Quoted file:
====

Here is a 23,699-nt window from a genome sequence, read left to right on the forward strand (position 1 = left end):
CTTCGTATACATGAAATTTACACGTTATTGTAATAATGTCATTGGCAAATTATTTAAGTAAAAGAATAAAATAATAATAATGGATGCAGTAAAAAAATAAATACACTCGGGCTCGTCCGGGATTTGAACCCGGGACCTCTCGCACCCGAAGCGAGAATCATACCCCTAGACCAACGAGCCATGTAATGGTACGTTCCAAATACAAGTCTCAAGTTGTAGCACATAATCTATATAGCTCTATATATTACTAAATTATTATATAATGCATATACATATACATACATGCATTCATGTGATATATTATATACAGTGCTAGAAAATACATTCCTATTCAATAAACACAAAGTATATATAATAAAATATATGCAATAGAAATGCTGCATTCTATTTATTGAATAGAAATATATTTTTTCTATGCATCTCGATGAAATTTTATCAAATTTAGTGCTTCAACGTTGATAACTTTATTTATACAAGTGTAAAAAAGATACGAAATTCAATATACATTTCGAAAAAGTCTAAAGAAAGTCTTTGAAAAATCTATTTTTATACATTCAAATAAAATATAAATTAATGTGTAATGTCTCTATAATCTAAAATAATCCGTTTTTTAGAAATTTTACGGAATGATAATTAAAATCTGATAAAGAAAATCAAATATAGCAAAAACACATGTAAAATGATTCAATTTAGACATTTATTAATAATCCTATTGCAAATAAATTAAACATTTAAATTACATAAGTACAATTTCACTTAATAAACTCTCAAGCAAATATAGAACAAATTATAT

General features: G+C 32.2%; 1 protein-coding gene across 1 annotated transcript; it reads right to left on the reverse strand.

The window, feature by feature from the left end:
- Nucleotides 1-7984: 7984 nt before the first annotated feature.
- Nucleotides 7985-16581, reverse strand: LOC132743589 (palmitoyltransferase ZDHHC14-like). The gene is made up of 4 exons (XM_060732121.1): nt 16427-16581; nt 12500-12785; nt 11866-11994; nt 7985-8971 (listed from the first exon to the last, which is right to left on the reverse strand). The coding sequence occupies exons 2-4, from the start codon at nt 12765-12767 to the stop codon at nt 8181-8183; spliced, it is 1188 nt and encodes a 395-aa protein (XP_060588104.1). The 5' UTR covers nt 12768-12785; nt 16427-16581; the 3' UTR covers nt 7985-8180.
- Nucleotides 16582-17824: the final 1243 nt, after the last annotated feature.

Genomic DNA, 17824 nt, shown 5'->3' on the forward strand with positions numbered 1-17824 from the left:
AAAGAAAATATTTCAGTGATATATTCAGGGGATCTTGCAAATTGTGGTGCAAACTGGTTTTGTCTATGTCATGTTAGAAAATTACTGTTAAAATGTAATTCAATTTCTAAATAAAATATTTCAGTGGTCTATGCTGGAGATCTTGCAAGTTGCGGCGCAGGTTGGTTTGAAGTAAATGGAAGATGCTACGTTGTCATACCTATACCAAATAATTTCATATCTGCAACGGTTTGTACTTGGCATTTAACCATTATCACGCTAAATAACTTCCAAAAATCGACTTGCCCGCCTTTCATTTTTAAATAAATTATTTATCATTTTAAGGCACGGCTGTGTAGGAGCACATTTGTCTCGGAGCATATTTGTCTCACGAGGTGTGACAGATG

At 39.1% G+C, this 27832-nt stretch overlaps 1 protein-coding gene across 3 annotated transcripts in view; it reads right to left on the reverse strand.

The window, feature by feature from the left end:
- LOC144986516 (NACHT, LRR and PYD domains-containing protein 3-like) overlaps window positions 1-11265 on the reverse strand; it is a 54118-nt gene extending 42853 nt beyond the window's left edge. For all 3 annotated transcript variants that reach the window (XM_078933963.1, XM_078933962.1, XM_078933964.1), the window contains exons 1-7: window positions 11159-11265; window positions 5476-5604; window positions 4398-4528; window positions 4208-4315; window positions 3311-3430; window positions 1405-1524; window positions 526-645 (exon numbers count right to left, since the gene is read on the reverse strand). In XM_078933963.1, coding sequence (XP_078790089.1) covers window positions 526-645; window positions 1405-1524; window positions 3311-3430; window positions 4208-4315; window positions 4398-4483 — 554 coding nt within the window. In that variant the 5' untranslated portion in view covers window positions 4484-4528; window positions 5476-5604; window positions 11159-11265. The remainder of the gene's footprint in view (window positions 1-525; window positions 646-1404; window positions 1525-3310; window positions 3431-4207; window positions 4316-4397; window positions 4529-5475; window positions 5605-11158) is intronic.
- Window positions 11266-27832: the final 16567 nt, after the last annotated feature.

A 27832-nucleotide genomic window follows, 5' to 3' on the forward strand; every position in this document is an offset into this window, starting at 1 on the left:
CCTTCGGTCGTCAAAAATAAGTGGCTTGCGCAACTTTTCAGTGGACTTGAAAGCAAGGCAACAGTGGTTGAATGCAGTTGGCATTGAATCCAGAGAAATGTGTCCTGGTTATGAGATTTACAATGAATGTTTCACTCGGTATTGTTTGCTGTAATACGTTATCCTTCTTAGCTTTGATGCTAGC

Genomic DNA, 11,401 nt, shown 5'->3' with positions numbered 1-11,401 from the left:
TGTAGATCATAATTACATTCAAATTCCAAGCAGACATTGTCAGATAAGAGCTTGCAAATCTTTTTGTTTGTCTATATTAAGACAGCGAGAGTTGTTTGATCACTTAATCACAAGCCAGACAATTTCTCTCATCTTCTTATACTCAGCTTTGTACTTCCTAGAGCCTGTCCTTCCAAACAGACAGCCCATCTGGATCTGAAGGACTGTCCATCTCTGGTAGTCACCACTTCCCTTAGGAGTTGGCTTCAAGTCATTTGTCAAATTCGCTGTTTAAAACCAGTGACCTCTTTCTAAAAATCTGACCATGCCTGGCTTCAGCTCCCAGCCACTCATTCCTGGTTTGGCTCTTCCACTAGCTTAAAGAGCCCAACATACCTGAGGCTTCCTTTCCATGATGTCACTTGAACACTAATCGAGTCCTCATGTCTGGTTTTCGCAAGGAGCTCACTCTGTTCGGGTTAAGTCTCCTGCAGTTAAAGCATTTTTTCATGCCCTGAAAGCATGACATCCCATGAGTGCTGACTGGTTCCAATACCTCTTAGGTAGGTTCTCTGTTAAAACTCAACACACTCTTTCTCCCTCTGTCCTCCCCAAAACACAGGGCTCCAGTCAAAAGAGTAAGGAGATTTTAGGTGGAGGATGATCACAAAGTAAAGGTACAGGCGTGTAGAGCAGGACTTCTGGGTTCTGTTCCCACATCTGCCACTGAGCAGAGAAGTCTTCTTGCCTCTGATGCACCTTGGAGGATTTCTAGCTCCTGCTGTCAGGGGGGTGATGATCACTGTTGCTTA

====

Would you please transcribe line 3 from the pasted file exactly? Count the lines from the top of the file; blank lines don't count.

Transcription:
General features: G+C 32.2%; 1 protein-coding gene across 1 annotated transcript; it reads right to left on the reverse strand.